Anyone who knows me as a review, knows that I rarely give 5 star review for books, so that fact that I am seriously considering giving one to Grave Mercy should sum up what I thought of it. I originally bought the audiobook back in July after I heard it discussed on a message board and now for the life of me, I can’t remember why I didn’t listen to it then. Now having finished it, I want to kick myself for not listening sooner, but at the same time, so glad I didn’t, because now I only have 4 month wait for book 2, rather than a 9 month wait (and I can tell you that it is going to be torture…). Really hoping that the audiobook is going to be available for pre-order so I can start it on the day of release. But back to Grave Mercy…

The first thing that sucked me in (aside from the recommendation) was the cover – I love the current popularity of girls in these fancy dresses on the cover, and this one totally suited the time period that the book was set in. Plus, she was carrying a cross-bow – I mean, how bad-ass is that ;) Then there was a time period. Having a mom that is a french/history teacher has made me a sucker for books set in unique time periods (thanks Mom!) And the history of France, and Brittany is one that has intrigued me in the past. I can’t think of any other books off the top of my head that are set during that time period (maybe a Julie Garwood romance, but not sure). Wow, have I managed to get distracted again…I totally have a case of BSN disease (bright, shiny, new…ohhh pretty!)

So anyways, cover, time period in history, oh yeah, assassin nuns…ummm, ’nuff said. I loved that Ismae wasn’t a typical wilting heroine that seems to predominant in many books (the kind of heroine that I often want to beat over the head). Although, she did have a few moments of dumb-assery (and yes, that is a real word according to Dee, and probably urban dictionary), for the most part, she was fairly level headed – while at the same time, maintaining the naitivety of a teenager, because ultimately that is what she was (I think maybe 17-19 in the book, if I can do my math).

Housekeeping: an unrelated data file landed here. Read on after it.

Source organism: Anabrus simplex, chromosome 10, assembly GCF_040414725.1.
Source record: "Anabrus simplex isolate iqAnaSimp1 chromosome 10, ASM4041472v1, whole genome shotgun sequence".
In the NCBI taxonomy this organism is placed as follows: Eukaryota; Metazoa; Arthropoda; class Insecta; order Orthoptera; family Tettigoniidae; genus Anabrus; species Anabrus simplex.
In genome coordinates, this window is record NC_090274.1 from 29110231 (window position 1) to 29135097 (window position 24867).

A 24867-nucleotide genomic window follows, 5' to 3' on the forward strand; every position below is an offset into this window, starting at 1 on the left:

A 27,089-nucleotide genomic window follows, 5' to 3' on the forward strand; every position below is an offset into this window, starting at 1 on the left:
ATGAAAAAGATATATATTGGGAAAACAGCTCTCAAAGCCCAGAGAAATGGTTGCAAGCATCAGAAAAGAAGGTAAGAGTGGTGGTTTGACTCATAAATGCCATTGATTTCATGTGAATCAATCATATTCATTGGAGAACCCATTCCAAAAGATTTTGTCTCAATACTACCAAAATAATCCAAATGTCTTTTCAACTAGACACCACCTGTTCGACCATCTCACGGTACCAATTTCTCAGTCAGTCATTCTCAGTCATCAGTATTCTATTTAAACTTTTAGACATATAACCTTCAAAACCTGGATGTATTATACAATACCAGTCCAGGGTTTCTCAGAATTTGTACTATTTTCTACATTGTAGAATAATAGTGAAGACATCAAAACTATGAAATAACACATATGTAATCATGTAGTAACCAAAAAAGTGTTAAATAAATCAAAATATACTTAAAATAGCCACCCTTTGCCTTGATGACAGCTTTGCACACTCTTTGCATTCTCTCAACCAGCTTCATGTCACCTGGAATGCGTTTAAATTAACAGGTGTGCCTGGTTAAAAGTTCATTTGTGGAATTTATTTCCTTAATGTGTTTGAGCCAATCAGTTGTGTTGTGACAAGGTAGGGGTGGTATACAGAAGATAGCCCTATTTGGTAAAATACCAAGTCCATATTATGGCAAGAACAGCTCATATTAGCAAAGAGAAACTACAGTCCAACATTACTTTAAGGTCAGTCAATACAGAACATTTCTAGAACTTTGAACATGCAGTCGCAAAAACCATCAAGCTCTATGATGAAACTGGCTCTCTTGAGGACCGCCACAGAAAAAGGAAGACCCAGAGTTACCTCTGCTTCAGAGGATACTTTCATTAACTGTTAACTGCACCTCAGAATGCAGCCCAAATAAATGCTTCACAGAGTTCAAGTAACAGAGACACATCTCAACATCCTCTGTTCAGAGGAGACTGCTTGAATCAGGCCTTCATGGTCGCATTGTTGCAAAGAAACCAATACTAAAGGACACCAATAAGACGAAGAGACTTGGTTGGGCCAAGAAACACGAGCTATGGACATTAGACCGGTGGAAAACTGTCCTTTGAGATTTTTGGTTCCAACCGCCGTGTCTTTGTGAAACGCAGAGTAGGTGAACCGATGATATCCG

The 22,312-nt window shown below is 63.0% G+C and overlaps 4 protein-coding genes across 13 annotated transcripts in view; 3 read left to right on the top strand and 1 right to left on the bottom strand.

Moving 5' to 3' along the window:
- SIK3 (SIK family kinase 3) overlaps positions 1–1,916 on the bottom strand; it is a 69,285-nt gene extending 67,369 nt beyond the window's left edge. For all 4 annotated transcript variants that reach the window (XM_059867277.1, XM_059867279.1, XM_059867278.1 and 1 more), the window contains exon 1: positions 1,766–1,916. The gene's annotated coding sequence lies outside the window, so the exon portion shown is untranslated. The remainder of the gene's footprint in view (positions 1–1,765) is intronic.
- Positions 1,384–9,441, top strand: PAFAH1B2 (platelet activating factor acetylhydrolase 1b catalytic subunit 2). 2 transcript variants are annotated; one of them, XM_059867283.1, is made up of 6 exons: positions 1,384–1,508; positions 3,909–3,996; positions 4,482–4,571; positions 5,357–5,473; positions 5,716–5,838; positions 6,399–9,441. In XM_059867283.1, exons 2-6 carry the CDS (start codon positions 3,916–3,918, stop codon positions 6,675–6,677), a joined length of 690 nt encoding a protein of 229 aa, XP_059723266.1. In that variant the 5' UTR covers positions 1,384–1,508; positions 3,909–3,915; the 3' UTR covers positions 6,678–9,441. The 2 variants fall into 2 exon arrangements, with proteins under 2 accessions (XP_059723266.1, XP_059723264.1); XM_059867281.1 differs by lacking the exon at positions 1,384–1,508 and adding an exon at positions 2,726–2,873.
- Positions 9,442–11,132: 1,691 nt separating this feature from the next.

Yes, there is romance, but it isn’t the sickly sweet, insta-love, but rather a slow developing, burning/smoldering flame. It felt real to me (and having read romances for like 15+ years now, I have a lot to compare it to). I liked the ending because everything wasn’t tied up in a pretty bow, because a) history isn’t all pretty like that (and if you google this time period and the individuals mentioned you will know why) and b) she is writing 2 more books that I am hoping/guessing will take place in roughly the same time period.

Someone commented on an Amazon message board about currently reading YA that they weren’t necessarily a fan of all the political intrigue. but for me, I really liked it – it reminded so much of what I remember reading in my history books in high school and college – there was just so much back-stabbing, jealous, planning going on. I did manage to figure out relatively early on who the traitor was (but don’t worry, I’m not going to tell you). But I did like seeing how it was all revealed as part of the plot.

Erin Moon is a new narrator to me, like so many of the audiobooks I have tried this year. She had this sweet teenage-esque voice that I think suited Ismae to a tee – but at the same time, was able to make the multiple male characters (Duval, Beast, DeLornay) sound masculine. There were a few of the lesser male characters (Francois, and the Captain of the Guards) that I felt weren’t voices as well. Mostly because they didn’t have as much of a speaking role and many of the others. I’m really hoping that she ends up narratoring the next book in the series – I don’t know (off the top of my head), any other narrators who I think could do it as well (maybe Natalie Ross or Xe Sands).

So yeah – overall, read it, listen to it, devour it…just get a copy of this book in some shape or form and read it. You won’t regret it (and if you do, well then, I plead innocent of all charges – it wasn’t my fault).

 
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Posted by on December 6, 2012 in Audiobook Review